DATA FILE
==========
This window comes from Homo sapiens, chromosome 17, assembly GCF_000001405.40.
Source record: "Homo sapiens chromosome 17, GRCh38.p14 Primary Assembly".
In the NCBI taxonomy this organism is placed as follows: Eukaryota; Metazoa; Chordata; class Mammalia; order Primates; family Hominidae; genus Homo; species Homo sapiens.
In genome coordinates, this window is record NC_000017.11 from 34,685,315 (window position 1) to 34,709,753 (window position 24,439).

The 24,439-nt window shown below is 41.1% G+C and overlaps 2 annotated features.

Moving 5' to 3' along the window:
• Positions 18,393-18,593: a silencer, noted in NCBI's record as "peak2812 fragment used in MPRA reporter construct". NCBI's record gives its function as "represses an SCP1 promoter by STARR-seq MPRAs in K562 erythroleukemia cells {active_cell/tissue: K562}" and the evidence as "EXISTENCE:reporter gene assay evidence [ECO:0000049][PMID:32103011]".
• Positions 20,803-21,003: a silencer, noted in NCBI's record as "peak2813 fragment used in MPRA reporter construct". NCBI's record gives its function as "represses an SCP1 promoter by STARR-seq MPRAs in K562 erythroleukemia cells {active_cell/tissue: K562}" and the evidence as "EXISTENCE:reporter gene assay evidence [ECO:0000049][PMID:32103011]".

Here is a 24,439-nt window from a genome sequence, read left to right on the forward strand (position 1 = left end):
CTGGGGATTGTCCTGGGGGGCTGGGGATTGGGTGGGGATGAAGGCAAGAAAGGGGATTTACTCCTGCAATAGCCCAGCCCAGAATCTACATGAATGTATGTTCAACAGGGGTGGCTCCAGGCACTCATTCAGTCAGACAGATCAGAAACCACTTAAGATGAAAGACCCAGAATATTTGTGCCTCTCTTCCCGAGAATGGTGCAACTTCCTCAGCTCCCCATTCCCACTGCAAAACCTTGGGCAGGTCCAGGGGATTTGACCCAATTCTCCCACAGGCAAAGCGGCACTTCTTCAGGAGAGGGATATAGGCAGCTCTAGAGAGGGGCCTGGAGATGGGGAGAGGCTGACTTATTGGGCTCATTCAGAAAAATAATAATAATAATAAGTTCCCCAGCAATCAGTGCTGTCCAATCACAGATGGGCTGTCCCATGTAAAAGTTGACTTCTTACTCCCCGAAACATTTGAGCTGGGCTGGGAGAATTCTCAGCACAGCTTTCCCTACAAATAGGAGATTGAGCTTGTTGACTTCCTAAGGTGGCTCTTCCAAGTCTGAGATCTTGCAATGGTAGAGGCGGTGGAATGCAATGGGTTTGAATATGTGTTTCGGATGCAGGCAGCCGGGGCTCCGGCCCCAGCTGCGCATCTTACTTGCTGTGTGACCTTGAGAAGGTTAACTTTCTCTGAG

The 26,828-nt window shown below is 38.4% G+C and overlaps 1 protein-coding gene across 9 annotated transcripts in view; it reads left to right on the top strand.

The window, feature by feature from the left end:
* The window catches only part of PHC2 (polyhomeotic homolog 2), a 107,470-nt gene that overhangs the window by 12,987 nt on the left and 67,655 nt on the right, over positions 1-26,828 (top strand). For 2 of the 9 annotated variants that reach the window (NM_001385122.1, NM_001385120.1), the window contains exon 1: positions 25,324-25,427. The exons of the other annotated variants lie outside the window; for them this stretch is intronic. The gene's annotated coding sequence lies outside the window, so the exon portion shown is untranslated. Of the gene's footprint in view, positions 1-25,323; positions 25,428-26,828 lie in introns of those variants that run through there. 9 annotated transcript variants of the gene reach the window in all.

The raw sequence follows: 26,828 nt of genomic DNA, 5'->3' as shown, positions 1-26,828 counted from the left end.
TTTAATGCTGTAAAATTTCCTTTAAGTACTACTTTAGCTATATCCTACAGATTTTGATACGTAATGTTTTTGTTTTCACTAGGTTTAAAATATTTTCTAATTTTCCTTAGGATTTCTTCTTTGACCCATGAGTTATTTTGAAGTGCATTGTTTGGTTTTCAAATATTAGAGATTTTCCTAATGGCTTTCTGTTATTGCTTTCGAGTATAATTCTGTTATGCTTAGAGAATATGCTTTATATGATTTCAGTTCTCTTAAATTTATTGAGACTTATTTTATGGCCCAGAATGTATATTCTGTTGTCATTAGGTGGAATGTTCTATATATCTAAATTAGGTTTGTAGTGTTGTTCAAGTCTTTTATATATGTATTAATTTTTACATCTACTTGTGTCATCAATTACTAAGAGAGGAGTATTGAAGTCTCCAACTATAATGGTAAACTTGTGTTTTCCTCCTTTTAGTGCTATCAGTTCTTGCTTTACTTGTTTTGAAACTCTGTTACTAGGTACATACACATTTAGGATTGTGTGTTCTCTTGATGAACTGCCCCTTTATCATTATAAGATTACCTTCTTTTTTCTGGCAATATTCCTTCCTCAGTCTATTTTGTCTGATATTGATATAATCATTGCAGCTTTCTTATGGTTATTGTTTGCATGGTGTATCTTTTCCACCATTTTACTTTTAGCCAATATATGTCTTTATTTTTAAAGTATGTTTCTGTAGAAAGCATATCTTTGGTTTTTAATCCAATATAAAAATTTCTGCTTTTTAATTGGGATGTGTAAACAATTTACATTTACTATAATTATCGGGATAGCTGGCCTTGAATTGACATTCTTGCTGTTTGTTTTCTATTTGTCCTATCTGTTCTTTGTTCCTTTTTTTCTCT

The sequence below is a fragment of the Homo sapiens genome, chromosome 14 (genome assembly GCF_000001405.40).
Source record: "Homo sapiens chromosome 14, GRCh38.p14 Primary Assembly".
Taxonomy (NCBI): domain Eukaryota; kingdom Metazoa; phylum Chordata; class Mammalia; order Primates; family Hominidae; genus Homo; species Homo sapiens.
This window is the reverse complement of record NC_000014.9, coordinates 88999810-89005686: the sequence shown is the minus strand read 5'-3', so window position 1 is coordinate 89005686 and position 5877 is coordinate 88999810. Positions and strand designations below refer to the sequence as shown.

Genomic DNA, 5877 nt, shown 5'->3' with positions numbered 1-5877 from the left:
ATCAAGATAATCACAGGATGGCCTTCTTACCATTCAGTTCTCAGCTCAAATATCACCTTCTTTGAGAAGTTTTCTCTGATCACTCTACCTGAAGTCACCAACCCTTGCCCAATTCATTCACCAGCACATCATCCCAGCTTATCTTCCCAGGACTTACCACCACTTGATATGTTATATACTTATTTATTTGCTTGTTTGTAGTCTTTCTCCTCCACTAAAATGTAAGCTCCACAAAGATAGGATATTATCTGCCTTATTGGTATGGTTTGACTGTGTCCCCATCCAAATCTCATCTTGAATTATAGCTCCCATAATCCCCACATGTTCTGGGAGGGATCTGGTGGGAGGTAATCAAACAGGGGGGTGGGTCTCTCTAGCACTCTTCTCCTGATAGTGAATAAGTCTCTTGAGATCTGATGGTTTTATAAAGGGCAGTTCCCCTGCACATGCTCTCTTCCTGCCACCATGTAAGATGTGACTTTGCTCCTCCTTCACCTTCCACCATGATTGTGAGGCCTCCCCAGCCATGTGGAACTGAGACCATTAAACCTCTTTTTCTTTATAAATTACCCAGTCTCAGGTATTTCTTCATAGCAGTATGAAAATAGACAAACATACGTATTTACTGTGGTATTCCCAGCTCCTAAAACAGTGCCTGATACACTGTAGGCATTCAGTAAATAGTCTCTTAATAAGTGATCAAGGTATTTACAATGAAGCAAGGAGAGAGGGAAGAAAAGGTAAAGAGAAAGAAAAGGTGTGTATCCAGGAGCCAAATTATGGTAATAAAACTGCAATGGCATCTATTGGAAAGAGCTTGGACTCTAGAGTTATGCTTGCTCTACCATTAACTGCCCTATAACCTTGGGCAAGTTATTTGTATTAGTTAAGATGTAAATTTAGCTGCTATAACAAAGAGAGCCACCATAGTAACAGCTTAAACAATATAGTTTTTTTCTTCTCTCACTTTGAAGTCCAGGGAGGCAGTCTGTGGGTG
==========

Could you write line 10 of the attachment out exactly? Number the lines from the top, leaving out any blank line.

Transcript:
CTGGGGATTGTCCTGGGGGGCTGGGGATTGGGTGGGGATGAAGGCAAGAAAGGGGATTTACTCCTGCAATAGCCCAGCCCAGAATCTACATGAATGTATGTTCAACAGGGGTGGCTCCAGGCACTCATTCAGTCAGACAGATCAGAAACCACTTAAGATGAAAGACCCAGAATATTTGTGCCTCTCTTCCCGAGAATGGTGCAACTTCCTCAGCTCCCCATTCCCACTGCAAAACCTTGGGCAGGTCCAGGGGATTTGACCCAATTCTCCCACAGGCAAAGCGGCACTTCTTCAGGAGAGGGATATAGGCAGCTCTAGAGAGGGGCCTGGAGATGGGGAGAGGCTGACTTATTGGGCTCATTCAGAAAAATAATAATAATAATAAGTTCCCCAGCAATCAGTGCTGTCCAATCACAGATGGGCTGTCCCATGTAAAAGTTGACTTCTTACTCCCCGAAACATTTGAGCTGGGCTGGGAGAATTCTCAGCACAGCTTTCCCTACAAATAGGAGATTGAGCTTGTTGACTTCCTAAGGTGGCTCTTCCAAGTCTGAGATCTTGCAATGGTAGAGGCGGTGGAATGCAATGGGTTTGAATATGTGTTTCGGATGCAGGCAGCCGGGGCTCCGGCCCCAGCTGCGCATCTTACTTGCTGTGTGACCTTGAGAAGGTTAACTTTCTCTGAG